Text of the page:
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 9 Apr 2009

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Indonesians began voting Thursday in parliamentary elections that could determine if President Susilo Bambang Yudhoyono will have enough support to win a second five-year term needed to push through aggressive economic and institutional reforms. The vote will also test the role of Islamic parties in politics, reported the Associated Press.

Violence flared hours before the first polling stations opened in the easternmost province of Papua, the scene of a decades-long insurgency, killing at least six people, said local police chief Maj. Gen. Bagus Ekodanto.

But by midmorning the situation appeared calm, with long lines forming as people waited to cast ballots.

The vote for a new 560-member legislature is being closely watched because it will determine who will qualify to run for president in July.

Parties or coalitions that win a fifth of the seats - or 25 percent of the popular vote - can nominate a candidate for that race.

President Susilo Bambang Yudhoyono's Democrat Party is expected to come out on top, but with more than 171 million eligible voters and dozens of parties to choose from, nothing is certain.

Second-time voter Rivaldi Aswin, a 25-year-old bank employee, was confused casting four votes for municipal, provincial and national candidates, most of whom he didn't know.

"It is very complicated this time. There were too many ballot papers and we didn't recognise the faces or candidates," he said in the capital, Jakarta. He declined to say who he picked.

Indonesia, the world's most populous Muslim nation, emerged from 32 years of dictatorship when Gen. Suharto was swept from power in 1998, leading to reforms that freed the media, struck down repressive laws and for the first time allowed citizens to vote for president.

It has since become a relatively stable democracy compared to many of its Asian neighbors, despite some concerns about vote-rigging, fraud and tensions in far-flung provinces like Papua in the east and Aceh in the west.

If Yudhoyono's party wins 26 percent of the popular vote, as some opinion polls predict, he will not have to cobble together an alliance with others seen to be less willing to tackle corruption, overhaul the judiciary and streamline bureaucracy.

"At this moment, it looks like he's going to make it," said Dede Oetomo, a political analyst from Airlangga University in the city of Surabaya.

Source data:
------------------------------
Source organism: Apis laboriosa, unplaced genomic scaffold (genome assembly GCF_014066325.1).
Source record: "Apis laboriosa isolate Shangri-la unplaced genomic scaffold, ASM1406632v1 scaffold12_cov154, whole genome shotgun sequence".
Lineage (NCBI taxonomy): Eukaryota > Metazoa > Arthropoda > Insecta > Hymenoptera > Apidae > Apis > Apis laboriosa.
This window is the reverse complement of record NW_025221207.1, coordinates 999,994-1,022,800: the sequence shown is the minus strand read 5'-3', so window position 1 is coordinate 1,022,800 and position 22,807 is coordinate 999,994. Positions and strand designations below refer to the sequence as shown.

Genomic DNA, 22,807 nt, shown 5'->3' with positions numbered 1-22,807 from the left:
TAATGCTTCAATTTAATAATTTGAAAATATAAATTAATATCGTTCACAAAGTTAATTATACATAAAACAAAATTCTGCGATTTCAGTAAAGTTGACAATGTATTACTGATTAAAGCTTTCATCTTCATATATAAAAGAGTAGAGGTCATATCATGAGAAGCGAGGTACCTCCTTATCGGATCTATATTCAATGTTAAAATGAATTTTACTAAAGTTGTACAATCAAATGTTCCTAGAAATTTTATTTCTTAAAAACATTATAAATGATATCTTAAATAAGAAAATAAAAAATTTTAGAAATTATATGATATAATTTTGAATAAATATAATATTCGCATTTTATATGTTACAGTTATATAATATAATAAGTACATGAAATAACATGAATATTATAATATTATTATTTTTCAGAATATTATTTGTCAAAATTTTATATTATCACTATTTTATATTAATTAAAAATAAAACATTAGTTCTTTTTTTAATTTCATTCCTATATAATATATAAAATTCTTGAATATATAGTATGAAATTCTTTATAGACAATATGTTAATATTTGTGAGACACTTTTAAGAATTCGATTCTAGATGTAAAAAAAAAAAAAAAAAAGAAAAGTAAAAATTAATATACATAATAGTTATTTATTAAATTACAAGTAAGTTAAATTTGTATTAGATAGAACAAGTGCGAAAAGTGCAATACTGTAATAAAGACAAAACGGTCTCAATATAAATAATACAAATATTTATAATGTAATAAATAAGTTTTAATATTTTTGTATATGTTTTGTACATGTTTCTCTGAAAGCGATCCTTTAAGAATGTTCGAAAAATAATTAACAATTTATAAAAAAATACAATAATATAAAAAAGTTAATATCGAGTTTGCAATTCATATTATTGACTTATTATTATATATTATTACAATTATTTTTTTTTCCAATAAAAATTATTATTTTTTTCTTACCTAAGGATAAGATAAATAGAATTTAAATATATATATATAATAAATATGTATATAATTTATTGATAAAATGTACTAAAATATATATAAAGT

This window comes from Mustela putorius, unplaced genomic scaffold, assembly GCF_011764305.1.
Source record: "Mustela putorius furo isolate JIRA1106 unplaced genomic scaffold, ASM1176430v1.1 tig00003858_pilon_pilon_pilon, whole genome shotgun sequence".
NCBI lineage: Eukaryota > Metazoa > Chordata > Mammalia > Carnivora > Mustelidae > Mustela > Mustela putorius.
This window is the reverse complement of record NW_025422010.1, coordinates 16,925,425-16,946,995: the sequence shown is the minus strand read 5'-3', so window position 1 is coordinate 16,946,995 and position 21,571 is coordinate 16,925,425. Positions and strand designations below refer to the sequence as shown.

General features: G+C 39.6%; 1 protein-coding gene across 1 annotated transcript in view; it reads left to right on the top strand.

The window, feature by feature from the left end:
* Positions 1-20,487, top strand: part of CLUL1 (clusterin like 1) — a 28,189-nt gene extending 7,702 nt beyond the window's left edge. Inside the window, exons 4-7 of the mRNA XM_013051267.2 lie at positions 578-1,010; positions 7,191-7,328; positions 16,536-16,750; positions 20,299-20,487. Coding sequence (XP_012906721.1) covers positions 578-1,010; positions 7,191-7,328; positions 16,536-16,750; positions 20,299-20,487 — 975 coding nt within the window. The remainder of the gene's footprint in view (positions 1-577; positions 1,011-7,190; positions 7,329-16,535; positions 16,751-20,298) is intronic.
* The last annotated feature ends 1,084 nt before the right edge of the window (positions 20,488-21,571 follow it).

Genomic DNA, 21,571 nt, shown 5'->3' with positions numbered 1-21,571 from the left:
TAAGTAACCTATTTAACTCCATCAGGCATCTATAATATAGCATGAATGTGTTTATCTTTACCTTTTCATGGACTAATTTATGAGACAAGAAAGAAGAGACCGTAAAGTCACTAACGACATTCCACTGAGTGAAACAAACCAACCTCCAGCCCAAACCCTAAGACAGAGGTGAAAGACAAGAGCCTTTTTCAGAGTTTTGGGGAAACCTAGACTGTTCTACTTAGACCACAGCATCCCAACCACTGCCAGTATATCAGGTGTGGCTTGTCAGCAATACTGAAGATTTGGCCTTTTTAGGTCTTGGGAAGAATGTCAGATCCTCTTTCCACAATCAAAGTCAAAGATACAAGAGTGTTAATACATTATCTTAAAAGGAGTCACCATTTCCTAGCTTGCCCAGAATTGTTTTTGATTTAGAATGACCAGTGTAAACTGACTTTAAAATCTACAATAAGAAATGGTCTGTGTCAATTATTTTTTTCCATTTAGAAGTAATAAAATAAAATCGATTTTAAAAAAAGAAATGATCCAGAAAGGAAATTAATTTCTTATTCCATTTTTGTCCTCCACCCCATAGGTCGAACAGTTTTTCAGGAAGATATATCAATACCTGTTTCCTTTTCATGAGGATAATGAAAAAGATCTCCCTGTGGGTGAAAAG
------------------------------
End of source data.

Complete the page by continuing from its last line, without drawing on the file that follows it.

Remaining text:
Last time around, the Democrats won just 7 percent of the vote, forcing Yudhoyono, eventually, to partner up with Suharto's Golkar and a handful of Islamic parties that tried to push through laws governing everything from the way women dressed to the types of magazines that could be hawked on street corners.

Analysts say these elections could see the popularity of religious parties, which did well in 2004, waning. Most of the secular country's 210 million Muslims practice a moderate form of the faith.

"As long as these parties try to push through Islamic-based laws, they are going to keep losing support," said Syafiie Maarif, an Islamic scholar. "They need to come up with a broader, policy-based platform, like fighting poverty."

Campaigns across the board were largely personality driven and policies have been broad and ill-defined, focusing on issues like the effect the global slowdown has had on the economy or the need to root out pervasive corruption.

Unlike 2004, security is no longer a big issue, something many credit to Yudhoyono.

Indonesia was last hit by an al-Qaida-linked terrorist attack four years ago and, thanks to a 2005 peace deal, guns have largely fallen silent in formerly war-torn Aceh province, on the country's northwestern tip.

Tensions there and in Papua were high after a series of fatal shootings in recent months, but few expect the situation to spiral out of control.

The Indonesian Survey Institute poll indicated that the Democratic Party would win 26 percent of the popular vote; the Indonesian Democratic Party of Struggle headed by former President Megawati Sukarnoputri 14 percent; and Golkar 13 percent. The four Islamic-based parties each came in at around 4 percent. The survey, based on interviews with 2,486 people, had a margin of error of 2.3 percent.




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